entertainment

Stephen Fry tackles mental health in new BBC documentary

2016-02-03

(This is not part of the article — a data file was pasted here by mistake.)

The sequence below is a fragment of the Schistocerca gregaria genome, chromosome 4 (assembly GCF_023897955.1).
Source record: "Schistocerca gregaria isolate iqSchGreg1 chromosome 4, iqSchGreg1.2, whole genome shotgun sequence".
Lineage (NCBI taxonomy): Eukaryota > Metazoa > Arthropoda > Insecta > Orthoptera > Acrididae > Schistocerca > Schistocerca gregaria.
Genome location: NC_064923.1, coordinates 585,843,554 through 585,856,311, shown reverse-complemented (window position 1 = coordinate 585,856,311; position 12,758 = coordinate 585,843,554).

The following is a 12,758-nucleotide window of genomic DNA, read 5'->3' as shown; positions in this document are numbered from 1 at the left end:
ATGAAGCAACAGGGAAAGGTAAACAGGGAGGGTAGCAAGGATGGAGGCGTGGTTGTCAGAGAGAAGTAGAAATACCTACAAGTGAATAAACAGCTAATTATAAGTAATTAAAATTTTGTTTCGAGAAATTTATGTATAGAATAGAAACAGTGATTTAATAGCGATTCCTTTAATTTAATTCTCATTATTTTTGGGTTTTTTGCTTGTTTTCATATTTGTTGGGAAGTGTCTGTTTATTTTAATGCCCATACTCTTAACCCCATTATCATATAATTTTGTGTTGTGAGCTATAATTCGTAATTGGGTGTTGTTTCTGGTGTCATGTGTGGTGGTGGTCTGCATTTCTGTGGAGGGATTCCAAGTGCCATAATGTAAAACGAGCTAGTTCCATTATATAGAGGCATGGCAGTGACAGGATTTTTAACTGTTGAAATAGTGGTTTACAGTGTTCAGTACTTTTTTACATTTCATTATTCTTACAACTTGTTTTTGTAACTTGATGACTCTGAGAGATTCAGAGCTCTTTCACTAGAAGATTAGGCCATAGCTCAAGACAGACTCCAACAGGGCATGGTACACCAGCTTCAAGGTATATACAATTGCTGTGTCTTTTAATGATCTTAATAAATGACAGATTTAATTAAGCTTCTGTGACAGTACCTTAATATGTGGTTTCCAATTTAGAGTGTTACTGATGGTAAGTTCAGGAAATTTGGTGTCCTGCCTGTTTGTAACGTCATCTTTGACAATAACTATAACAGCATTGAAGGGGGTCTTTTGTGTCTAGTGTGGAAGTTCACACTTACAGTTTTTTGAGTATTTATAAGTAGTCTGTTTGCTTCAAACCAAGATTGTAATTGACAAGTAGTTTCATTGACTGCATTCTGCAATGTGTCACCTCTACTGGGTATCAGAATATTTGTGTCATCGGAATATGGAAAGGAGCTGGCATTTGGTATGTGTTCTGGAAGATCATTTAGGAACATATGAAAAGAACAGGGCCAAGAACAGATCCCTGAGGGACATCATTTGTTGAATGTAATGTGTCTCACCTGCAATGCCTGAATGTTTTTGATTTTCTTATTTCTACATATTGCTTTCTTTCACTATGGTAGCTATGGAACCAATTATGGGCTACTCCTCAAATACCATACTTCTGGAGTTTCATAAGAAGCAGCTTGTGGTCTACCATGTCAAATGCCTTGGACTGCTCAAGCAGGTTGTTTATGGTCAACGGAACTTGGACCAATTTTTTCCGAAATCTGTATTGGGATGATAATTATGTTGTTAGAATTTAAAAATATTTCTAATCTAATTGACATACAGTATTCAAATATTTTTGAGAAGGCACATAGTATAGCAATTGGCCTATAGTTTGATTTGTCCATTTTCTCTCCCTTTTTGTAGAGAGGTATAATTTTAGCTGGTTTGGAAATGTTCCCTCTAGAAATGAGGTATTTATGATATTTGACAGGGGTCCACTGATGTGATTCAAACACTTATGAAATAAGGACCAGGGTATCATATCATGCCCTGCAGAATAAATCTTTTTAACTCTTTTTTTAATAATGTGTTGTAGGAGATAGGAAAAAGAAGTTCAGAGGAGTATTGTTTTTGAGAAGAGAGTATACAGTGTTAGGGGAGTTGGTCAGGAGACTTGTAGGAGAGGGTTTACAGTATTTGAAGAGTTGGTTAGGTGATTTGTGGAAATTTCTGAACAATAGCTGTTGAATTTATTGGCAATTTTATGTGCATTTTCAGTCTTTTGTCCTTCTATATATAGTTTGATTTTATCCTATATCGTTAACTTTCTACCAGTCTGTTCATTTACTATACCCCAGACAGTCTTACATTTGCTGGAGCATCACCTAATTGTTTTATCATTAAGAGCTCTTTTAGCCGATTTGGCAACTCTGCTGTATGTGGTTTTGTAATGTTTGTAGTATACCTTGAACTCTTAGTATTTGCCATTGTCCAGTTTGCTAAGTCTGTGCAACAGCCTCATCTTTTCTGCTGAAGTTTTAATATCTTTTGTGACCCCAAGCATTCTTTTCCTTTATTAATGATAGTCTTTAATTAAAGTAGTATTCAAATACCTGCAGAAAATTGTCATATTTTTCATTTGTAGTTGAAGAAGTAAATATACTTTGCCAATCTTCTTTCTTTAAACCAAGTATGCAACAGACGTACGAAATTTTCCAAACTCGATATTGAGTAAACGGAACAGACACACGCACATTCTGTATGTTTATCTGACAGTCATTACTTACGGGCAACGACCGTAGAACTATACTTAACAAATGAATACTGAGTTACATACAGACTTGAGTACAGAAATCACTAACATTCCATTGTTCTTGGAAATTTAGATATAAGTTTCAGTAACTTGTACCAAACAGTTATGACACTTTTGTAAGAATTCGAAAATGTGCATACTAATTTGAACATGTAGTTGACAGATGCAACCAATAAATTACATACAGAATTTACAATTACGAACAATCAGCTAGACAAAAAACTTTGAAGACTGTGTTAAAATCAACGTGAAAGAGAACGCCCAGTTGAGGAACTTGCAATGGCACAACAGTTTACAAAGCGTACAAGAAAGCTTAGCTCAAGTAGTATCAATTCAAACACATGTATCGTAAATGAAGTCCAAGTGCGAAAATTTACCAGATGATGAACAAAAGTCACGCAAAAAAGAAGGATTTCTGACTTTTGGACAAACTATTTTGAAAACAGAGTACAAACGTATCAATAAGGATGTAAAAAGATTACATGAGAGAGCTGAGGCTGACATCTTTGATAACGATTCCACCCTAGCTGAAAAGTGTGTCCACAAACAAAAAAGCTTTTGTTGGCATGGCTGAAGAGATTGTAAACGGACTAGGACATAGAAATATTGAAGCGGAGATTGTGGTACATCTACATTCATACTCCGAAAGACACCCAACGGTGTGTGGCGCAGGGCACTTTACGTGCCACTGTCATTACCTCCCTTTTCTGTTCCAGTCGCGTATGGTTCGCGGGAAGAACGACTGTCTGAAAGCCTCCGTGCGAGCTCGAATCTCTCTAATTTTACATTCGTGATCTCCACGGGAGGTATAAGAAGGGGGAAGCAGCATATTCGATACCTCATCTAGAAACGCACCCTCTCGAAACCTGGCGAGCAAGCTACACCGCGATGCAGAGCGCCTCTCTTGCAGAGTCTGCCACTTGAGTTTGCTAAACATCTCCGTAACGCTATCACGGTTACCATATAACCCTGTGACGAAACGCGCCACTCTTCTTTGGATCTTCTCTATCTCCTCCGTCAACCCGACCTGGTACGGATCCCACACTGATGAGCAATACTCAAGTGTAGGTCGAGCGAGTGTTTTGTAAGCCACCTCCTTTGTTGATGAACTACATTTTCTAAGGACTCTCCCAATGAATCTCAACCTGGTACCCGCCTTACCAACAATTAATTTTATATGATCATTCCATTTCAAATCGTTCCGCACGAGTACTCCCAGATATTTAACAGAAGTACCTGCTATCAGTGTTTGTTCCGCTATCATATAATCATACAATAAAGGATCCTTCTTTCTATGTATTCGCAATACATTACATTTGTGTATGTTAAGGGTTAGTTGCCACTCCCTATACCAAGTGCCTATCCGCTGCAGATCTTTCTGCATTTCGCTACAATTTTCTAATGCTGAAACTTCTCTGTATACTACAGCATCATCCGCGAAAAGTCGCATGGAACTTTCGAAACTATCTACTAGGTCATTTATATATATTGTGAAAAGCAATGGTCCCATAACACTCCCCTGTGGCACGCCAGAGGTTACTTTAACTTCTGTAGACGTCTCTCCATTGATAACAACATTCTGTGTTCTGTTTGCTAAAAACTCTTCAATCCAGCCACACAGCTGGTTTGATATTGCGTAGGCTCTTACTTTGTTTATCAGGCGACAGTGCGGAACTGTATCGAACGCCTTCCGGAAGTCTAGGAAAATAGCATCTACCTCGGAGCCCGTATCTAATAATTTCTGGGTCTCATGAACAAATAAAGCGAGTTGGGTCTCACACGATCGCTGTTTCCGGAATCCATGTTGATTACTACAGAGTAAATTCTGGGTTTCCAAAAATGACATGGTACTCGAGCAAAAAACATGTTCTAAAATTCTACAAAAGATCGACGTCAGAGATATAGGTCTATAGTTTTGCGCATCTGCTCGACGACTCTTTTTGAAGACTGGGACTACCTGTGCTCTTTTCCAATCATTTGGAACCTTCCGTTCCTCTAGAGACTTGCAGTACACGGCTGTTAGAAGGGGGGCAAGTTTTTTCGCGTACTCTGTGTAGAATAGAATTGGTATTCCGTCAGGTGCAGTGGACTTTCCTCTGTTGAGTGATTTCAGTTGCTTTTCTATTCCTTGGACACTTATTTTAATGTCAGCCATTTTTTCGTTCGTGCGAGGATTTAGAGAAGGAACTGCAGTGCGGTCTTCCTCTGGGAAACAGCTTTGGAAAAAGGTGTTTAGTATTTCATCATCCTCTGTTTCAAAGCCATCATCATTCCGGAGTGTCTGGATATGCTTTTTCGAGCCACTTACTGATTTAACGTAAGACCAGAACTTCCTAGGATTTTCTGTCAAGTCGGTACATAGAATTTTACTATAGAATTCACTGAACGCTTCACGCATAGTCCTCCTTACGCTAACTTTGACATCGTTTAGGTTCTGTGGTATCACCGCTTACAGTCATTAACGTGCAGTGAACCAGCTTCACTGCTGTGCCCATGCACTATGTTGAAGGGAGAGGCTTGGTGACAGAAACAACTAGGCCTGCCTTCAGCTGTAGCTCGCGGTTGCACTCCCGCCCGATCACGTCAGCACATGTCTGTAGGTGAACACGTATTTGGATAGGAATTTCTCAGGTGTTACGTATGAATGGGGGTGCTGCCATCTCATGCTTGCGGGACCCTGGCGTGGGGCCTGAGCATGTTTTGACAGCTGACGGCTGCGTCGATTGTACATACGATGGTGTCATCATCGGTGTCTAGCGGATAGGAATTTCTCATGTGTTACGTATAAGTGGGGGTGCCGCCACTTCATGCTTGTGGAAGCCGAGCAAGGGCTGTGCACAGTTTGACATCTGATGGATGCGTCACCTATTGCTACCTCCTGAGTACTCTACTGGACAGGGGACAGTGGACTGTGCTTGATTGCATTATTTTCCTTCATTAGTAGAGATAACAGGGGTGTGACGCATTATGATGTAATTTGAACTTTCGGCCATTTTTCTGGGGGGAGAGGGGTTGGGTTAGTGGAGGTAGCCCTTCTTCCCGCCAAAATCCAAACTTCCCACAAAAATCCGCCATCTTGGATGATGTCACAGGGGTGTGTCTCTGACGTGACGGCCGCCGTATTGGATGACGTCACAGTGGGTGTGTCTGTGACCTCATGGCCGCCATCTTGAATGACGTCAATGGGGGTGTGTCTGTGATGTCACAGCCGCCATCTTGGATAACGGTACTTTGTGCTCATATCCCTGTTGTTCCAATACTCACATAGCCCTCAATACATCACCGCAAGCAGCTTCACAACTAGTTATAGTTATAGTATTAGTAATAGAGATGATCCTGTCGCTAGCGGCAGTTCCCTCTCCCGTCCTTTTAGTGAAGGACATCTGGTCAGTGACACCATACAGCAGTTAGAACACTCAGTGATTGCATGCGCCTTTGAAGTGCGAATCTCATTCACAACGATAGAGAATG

British presenter, actor and author Stephen Fry is to present a follow up to his landmark documentary The Secret Life of the Manic Depressive, as apart of a special week of mental health programming to screen on the BBC One this month. The Not So Secret Life Of The Manic Depressive: 10 Years On sees the 58-year-old return to the very personal subject matter of living day-to-day with manic depression, which he candidly spoke about in the award-winning two part series that first aired on the BBC back in 2006. It will lead a week of programming of mental health content that will include stories across BBC News, BBC Breakfast, The One Show, Inside Out and Eastenders. The new film sees Fry explore the condition - now referred to as bipolar and the ways in which society can better understand and support those who are coping with the illness. Among participants in the documentary is YouTube sensation Alika, whose manic episode on the London Underground gave proof that the stigma of mental illness is not diminishing quickly enough. Another participant is Scott, a chef who is battling to hold down a job and his role as a husband and father, and whose first attempts to control his bipolar with medication resulted in the intolerable side-effects which these drugs often bring. The program also reconnects with Cordelia, who featured in the original series, an academic high-achiever who, with the support of her family, was struggling to find a place for herself in the world. Stephen-Fry Interviews with Stephen Fry give a privileged insight into the roller-coaster journey of what living with bipolar really means – he talks about his suicide attempt while filming in Uganda in 2012; how his busy lifestyle exacerbates his condition, and his realisation that his condition can’t be cured but only managed.   Director of BBC News James Harding says the focus on mental health across the broadcaster’s programming an opportunity to “stop and reflect on one of the big issues of our time, one that touches all of us”. “We will report and examine – with all the BBC’s expertise, insight and understanding – on what’s really happening in mental health,” he said. Charlotte Moore, Controller BBC TV Channels and iPlayer, says the 10-year milestone of the first program was a timely anniversary. “Ten years on since Stephen Fry's Emmy-award-winning film about manic depression, it now feels like the right time to bring this important subject to a mainstream audience on BBC One,” she says. “To find out what has changed, what progress has been made and what the future holds for people living with mental health conditions in the UK. “Over the last decade, we've broken down taboos, and medical advances mean we have a greater understanding of the brain than ever before, but we're not there yet. There is still so much more that needs to be done.” The Not So Secret Life Of The Manic Depressive: 10 Years On airs on BBC One on Monday 15 February at 9pm. More stories: What’s life really like as a webcam boy? Watch | Go behind the scenes of Gus Kenworthy’s Attitude cover shoot